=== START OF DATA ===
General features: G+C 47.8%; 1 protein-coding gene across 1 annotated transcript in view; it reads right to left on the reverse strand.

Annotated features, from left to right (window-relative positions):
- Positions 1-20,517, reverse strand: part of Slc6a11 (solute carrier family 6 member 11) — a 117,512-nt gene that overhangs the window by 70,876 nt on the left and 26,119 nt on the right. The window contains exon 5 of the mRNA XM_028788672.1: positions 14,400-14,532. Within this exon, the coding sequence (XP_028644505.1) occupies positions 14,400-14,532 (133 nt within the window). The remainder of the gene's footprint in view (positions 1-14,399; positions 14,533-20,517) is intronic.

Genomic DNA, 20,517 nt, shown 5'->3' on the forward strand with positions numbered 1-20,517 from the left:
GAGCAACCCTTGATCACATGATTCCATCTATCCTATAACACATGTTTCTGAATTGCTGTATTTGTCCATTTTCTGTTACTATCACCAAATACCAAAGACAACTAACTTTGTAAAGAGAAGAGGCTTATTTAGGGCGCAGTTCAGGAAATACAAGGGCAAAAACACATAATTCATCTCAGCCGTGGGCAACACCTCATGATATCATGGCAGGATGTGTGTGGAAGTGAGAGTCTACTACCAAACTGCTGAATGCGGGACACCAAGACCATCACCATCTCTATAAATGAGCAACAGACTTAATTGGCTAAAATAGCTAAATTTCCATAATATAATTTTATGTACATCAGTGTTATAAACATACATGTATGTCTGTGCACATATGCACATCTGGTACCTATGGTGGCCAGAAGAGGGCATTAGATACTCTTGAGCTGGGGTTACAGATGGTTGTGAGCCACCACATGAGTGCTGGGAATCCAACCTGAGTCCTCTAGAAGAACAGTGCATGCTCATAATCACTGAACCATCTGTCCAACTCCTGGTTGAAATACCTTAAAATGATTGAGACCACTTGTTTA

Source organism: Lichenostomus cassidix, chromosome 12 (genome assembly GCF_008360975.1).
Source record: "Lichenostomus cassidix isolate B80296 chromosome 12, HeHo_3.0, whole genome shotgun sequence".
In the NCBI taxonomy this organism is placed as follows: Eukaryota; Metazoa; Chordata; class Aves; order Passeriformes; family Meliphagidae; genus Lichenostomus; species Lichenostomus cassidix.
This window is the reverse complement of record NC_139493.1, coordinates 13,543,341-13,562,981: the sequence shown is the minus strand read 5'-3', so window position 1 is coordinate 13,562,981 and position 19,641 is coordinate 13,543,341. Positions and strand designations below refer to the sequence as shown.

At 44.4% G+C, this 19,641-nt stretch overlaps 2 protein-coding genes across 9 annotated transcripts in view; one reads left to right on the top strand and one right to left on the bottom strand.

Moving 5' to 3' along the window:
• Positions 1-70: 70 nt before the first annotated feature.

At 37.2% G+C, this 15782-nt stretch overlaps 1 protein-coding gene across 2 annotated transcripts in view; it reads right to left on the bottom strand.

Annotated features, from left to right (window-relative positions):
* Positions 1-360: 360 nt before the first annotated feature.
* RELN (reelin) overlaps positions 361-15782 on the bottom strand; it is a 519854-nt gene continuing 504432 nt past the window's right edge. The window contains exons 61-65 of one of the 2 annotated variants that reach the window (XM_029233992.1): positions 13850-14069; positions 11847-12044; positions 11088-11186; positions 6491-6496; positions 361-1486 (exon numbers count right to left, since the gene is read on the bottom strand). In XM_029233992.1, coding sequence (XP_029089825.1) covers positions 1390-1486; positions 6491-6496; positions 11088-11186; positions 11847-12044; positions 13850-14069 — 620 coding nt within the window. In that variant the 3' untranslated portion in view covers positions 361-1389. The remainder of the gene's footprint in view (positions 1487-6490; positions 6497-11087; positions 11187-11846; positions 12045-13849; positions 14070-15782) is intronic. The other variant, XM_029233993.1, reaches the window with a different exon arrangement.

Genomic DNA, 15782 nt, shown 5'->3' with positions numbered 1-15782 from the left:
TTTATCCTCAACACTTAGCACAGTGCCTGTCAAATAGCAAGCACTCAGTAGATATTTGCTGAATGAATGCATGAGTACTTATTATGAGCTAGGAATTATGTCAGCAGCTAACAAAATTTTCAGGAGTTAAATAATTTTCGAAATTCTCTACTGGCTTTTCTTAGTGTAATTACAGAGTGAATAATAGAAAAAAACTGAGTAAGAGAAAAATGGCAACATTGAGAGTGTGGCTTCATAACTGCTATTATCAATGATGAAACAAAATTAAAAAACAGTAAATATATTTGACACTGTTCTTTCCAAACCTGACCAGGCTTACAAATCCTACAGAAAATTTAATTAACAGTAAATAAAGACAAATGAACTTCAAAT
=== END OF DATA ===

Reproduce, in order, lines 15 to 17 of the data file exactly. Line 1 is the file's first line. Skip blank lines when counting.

* Positions 1-360: 360 nt before the first annotated feature.
* RELN (reelin) overlaps positions 361-15782 on the bottom strand; it is a 519854-nt gene continuing 504432 nt past the window's right edge. The window contains exons 61-65 of one of the 2 annotated variants that reach the window (XM_029233992.1): positions 13850-14069; positions 11847-12044; positions 11088-11186; positions 6491-6496; positions 361-1486 (exon numbers count right to left, since the gene is read on the bottom strand). In XM_029233992.1, coding sequence (XP_029089825.1) covers positions 1390-1486; positions 6491-6496; positions 11088-11186; positions 11847-12044; positions 13850-14069 — 620 coding nt within the window. In that variant the 3' untranslated portion in view covers positions 361-1389. The remainder of the gene's footprint in view (positions 1487-6490; positions 6497-11087; positions 11187-11846; positions 12045-13849; positions 14070-15782) is intronic. The other variant, XM_029233993.1, reaches the window with a different exon arrangement.

Genomic DNA, 15782 nt, shown 5'->3' with positions numbered 1-15782 from the left: